This is no ordinary gate. It is the tall gate that leads to the house where one of the great heroes of our times lives: Nobel laureate Daw Aung San Suu Kyi. "Daw Suu" as she is affectionately known by the Burmese, was locked away here under house arrest for more than 15 years—"a prisoner in her own country," as she once put it. In November 2010, restrictions were lifted, and suddenly her iconic image (previously forbidden) was plastered all over the place: on posters displayed outside shops and houses, on T-shirts, on calendars.
On April 1st, 2012, important by-elections include the NLD, Aung San Suu Kyi's party, for the first time in two decades. Two days before the elections, she has called a press conference at her lakeside home in Rangoon. Having caught wind of this, I show up--and am dismayed to find a long line-up of press people with big cameras--and press passes prominently displayed. I have no press pass. Indeed, I have no press ID at all. That's a throw-back to the paranoid era, even a year earlier, when discovery of an unofficial visit by someone with any press affiliation would get you booted out of the country.
I am standing near the gate when it opens--and wave at the press officer, who recognizes me from a previous interaction when I donated some books to the cause. She calls me forward. And by this lucky turn of events, I am the first through the gate that morning. Gate-crashing! I sprint around the perimeter of the garden to stake out a position near the podium where Daw Suu will speak. In the background is the two-story house where she lives: it looks run-down, but I'm sure she has other things on her mind than painting the walls.
It is enthralling to be standing just a few feet away from a person whose courage--and perseverance in the face of extreme adversity--is legendary. A barrage of photographers and videographers home in on her, with camera flashes popping. "Just like Cannes!" says a French photographer.
Daw Suu speaks flawless English, with an Oxford accent. Responding to a question about the elections, she breaks into a smile and says, "We have unreasonable expectations. We're going to be unreasonable." She wants to win every seat in the by-elections. She's been banging her head against a brick wall for 20 years and still she is unreasonable. Question: "On a democracy scale of 1 to 10, with 10 being idealist perfection, where does Burma stand today?"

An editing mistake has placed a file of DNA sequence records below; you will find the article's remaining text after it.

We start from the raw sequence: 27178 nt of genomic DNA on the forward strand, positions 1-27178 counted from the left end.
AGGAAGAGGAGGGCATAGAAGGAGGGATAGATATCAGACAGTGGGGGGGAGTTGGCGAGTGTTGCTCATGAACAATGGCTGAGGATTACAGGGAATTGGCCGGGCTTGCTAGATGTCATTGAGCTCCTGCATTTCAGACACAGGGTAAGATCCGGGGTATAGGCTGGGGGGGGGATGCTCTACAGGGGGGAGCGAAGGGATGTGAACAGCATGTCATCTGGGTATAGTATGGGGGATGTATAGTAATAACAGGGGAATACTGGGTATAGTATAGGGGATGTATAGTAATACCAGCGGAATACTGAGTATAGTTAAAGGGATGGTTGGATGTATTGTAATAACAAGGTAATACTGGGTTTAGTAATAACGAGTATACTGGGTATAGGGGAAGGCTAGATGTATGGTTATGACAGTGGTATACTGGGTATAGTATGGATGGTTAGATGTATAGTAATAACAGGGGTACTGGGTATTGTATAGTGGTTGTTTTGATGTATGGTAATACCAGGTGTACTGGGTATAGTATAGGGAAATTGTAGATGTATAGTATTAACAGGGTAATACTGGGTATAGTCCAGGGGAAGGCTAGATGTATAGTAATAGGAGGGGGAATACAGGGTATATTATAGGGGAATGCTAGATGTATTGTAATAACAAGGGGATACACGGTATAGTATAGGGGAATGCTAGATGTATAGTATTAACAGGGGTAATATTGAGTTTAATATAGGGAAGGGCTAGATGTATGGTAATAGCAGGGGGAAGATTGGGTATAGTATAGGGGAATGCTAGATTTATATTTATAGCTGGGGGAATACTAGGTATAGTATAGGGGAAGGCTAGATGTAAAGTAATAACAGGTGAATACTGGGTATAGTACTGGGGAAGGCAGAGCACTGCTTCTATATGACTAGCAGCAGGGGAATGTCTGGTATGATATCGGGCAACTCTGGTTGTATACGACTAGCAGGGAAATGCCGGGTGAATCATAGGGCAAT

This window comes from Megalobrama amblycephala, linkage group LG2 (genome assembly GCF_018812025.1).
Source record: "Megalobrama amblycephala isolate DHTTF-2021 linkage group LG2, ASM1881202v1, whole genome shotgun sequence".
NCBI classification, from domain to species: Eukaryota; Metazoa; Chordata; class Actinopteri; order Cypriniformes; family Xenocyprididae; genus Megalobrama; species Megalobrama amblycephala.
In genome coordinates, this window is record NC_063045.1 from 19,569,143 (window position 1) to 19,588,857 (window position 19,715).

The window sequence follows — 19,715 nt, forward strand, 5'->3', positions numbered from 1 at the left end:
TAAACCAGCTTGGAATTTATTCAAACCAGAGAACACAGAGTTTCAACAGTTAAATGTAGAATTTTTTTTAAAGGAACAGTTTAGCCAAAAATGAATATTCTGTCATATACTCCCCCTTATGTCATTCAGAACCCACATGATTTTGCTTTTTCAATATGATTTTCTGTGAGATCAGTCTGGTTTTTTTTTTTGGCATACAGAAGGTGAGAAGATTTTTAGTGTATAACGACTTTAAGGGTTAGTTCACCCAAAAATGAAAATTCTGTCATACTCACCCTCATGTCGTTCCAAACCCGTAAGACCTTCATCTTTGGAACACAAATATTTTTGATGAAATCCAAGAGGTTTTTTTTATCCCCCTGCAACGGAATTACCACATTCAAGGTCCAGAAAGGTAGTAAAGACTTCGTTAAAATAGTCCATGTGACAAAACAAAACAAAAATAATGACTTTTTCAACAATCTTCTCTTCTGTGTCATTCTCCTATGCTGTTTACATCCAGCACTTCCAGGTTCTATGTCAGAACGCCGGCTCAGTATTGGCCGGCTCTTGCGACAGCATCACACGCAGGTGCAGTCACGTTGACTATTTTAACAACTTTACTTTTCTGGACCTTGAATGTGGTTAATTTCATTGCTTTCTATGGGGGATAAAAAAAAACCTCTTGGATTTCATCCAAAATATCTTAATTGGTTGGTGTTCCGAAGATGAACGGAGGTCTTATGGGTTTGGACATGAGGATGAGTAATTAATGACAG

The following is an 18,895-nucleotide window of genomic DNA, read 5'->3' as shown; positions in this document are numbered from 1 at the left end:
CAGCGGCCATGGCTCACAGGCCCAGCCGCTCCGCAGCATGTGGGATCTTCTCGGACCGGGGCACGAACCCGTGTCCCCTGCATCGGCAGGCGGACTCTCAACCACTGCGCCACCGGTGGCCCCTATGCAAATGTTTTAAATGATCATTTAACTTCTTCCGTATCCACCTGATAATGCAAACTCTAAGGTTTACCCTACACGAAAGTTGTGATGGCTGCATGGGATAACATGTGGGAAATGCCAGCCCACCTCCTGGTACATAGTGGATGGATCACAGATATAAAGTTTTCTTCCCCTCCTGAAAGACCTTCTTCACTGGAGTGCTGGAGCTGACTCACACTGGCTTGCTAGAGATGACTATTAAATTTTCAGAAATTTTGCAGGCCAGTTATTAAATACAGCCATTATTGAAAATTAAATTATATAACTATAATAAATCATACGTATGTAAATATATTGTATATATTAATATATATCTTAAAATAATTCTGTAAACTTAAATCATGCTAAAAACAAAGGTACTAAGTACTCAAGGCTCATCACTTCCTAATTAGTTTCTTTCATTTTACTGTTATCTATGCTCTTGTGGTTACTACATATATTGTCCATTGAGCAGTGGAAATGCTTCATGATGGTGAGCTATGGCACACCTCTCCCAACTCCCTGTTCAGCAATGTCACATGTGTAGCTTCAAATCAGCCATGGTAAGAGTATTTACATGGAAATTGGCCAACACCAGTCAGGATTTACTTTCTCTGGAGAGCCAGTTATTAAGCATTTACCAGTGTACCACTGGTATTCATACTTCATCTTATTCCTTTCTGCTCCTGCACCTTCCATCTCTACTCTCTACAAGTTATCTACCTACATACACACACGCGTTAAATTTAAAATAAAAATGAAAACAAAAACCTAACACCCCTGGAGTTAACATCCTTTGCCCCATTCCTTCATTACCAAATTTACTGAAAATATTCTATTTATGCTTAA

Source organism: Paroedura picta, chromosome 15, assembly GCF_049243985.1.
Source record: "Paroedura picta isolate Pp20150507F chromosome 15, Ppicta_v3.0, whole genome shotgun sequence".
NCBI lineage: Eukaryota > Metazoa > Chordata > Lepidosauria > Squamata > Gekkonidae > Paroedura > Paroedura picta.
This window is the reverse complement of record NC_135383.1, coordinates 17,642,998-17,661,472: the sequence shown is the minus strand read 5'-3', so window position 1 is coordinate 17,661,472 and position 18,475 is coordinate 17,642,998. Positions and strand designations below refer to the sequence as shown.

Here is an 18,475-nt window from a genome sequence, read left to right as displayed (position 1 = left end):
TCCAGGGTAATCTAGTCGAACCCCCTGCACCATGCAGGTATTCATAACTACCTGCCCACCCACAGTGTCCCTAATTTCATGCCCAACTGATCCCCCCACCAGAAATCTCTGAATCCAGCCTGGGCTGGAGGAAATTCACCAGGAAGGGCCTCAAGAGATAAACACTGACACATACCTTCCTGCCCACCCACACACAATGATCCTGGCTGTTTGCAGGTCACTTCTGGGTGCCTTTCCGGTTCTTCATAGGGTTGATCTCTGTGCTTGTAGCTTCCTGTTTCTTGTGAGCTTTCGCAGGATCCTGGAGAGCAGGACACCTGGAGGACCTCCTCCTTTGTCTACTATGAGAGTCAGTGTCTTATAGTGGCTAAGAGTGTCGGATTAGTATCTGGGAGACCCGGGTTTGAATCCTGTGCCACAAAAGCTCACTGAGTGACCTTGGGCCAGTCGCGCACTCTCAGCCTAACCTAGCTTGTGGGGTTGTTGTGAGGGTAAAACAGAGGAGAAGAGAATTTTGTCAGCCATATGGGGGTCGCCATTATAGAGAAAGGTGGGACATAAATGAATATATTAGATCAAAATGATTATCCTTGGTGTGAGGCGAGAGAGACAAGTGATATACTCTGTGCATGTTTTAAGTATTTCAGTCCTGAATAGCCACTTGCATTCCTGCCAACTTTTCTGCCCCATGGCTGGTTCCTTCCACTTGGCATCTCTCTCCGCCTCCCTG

"We are trying to get to number one," she quips. As questioning wears on, she sits down, appearing tired. She is 66, and she has been on the road for the last few months, traveling the length and breadth of Burma, speaking at every opportunity, drawing massive crowds.
The Wrong Door
Let's rewind a few weeks here. The normal mode of operation in Burma is when time is rolled back. Or turned upside-down. Burma is a classic riches to rags story. It was once the jewel of Asia, with a prosperous, thriving economy. Under military dictatorship, the last 60 years have seen the country isolated from the rest of the world, and battered economically with sanctions. Which has created Burma's strange time warp; it's out of sync with the rest of Asia.
One place you definitely do not want to experience a time warp is at an airport: as in riding some vintage Russian aircraft. I breathed a sigh of relief when I spotted an ATR-72 turbo-prop on the runway: the flight to Myitkyina. I have decided to take a plane from Rangoon as far north as I can, and head down the map by boat on the Irrawaddy River.
But on arrival in Myitkyina, I discover I cannot get out of the place overland except by train. Fighting with Kachin rebels has flared up, making the river and roads to the south unsafe to negotiate. The fighting has been going on sporadically for the last 60 years. More recently, Kachin rebels have delivered an ultimatum, telling Chinese dam-builders to cease and desist from destroying the environment and flooding Kachin villages. That call has been ignored, and so the fighting has resumed.
I take a short hop by plane to Bhamo, to the south, and launch on the Irrawaddy there, heading for Katha. Next problem: dry season. The river is at a record low, causing boats to get stranded on sandbars--which requires everyone to evacuate to dry land so the vessel can be dislodged.
The scenery is nothing special: the trip highlight is actually rubbing shoulders with Burmese people: men chewing betel-nut, women with cheeks coated in thanakha (home-made sunscreen and moisturizer), cigar-smoking wizened old women. And youth experiencing the joy of acquiring their first cellphone. The price of a cellphone SIM card has plummeted from US$2,500 to just US$200. A bargain! For people poor as church mice, a SIM card is now a possibility, though the price tag represents over a month's wages.
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